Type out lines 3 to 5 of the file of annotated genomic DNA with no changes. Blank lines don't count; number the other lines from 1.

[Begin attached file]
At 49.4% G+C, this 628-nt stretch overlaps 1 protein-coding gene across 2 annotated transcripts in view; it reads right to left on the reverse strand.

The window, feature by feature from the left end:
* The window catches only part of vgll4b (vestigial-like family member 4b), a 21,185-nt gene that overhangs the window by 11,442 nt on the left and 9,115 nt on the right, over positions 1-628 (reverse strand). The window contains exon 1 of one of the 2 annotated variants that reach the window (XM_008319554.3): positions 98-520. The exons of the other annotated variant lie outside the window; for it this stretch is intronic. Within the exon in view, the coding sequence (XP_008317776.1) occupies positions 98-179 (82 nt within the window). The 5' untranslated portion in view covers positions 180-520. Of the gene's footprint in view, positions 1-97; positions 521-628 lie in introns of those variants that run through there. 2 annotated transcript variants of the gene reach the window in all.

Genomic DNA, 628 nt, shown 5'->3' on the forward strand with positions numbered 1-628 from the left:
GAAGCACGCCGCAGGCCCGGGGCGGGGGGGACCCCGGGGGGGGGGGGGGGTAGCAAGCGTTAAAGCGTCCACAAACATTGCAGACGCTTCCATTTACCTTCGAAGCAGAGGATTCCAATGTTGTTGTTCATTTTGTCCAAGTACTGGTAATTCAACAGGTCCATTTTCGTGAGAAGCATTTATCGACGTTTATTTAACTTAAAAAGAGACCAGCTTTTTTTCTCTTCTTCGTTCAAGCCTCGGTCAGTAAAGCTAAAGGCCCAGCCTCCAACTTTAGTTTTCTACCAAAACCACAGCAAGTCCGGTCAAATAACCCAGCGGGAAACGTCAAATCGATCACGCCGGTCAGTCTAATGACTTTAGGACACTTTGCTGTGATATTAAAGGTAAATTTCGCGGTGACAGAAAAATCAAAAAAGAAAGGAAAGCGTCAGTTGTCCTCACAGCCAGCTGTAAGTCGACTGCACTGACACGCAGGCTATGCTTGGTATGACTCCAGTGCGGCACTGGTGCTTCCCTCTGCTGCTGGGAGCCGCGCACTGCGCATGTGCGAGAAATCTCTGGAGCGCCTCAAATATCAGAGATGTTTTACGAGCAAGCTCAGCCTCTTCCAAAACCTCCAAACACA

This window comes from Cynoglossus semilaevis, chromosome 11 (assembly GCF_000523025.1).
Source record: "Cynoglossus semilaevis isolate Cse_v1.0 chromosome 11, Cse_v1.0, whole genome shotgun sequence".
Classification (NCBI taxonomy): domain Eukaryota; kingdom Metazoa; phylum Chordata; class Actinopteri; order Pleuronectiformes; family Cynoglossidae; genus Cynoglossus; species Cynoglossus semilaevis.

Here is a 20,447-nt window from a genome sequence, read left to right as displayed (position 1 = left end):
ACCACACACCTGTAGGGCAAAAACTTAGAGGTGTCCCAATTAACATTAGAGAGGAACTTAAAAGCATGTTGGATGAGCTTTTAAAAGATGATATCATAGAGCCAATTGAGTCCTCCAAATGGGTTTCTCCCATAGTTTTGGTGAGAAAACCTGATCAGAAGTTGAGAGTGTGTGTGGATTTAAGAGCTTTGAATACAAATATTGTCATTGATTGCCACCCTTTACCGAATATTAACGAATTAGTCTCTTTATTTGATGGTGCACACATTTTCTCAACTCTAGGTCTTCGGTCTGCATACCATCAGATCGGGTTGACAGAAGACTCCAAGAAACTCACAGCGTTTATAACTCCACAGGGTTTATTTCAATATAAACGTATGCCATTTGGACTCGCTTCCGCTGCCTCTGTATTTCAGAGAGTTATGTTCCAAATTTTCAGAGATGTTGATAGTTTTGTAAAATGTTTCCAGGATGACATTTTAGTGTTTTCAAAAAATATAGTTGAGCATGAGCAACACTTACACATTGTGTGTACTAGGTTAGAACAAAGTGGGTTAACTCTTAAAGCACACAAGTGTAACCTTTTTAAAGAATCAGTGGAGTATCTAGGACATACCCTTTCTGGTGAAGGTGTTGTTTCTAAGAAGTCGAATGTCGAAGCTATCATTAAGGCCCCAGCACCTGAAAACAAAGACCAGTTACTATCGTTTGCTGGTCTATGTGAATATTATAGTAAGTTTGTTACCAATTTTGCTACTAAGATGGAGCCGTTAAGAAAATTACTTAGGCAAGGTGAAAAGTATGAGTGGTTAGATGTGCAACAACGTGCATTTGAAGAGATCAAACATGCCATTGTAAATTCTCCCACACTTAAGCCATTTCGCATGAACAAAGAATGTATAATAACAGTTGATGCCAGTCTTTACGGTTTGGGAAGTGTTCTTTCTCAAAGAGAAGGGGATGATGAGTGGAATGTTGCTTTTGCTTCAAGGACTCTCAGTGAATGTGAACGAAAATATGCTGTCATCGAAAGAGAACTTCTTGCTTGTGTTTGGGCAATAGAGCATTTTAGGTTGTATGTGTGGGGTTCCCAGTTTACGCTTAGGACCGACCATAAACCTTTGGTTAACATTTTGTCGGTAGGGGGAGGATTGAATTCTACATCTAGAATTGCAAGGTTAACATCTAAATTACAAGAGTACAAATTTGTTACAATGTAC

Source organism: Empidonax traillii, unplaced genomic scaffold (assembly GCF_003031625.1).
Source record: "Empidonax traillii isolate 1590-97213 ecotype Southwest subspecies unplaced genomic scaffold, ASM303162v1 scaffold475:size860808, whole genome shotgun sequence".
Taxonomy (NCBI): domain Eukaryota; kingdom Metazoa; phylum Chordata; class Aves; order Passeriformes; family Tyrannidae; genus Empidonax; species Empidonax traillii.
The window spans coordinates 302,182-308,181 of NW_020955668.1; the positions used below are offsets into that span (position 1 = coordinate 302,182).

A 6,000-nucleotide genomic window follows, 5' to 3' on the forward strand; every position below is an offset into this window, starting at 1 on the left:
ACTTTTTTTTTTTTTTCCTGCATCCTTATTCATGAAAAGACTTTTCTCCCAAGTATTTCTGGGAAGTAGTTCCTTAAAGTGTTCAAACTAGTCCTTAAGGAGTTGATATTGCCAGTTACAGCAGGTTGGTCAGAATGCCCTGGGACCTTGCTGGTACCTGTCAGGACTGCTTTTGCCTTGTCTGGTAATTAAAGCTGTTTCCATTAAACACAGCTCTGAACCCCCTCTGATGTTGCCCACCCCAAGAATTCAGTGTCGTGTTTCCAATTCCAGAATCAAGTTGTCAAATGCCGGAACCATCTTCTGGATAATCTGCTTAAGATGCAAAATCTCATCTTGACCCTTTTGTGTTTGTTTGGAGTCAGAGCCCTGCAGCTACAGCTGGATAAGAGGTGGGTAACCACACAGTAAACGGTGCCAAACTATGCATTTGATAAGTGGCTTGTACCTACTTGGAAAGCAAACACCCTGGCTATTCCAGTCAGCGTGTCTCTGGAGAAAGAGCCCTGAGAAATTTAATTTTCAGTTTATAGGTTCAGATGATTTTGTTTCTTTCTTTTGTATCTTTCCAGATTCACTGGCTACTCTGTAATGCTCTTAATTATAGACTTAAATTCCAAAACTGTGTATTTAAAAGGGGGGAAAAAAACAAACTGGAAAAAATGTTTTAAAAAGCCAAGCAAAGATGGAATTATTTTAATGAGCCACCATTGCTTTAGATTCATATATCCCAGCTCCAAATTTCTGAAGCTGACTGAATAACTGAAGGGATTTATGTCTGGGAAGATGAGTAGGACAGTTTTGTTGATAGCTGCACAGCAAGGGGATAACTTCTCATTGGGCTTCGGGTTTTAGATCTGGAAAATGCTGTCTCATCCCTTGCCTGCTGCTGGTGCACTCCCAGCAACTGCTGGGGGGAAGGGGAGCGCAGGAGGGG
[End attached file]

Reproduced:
* The window catches only part of vgll4b (vestigial-like family member 4b), a 21,185-nt gene that overhangs the window by 11,442 nt on the left and 9,115 nt on the right, over positions 1-628 (reverse strand). The window contains exon 1 of one of the 2 annotated variants that reach the window (XM_008319554.3): positions 98-520. The exons of the other annotated variant lie outside the window; for it this stretch is intronic. Within the exon in view, the coding sequence (XP_008317776.1) occupies positions 98-179 (82 nt within the window). The 5' untranslated portion in view covers positions 180-520. Of the gene's footprint in view, positions 1-97; positions 521-628 lie in introns of those variants that run through there. 2 annotated transcript variants of the gene reach the window in all.

Genomic DNA, 628 nt, shown 5'->3' on the forward strand with positions numbered 1-628 from the left:
GAAGCACGCCGCAGGCCCGGGGCGGGGGGGACCCCGGGGGGGGGGGGGGGTAGCAAGCGTTAAAGCGTCCACAAACATTGCAGACGCTTCCATTTACCTTCGAAGCAGAGGATTCCAATGTTGTTGTTCATTTTGTCCAAGTACTGGTAATTCAACAGGTCCATTTTCGTGAGAAGCATTTATCGACGTTTATTTAACTTAAAAAGAGACCAGCTTTTTTTCTCTTCTTCGTTCAAGCCTCGGTCAGTAAAGCTAAAGGCCCAGCCTCCAACTTTAGTTTTCTACCAAAACCACAGCAAGTCCGGTCAAATAACCCAGCGGGAAACGTCAAATCGATCACGCCGGTCAGTCTAATGACTTTAGGACACTTTGCTGTGATATTAAAGGTAAATTTCGCGGTGACAGAAAAATCAAAAAAGAAAGGAAAGCGTCAGTTGTCCTCACAGCCAGCTGTAAGTCGACTGCACTGACACGCAGGCTATGCTTGGTATGACTCCAGTGCGGCACTGGTGCTTCCCTCTGCTGCTGGGAGCCGCGCACTGCGCATGTGCGAGAAATCTCTGGAGCGCCTCAAATATCAGAGATGTTTTACGAGCAAGCTCAGCCTCTTCCAAAACCTCCAAACACA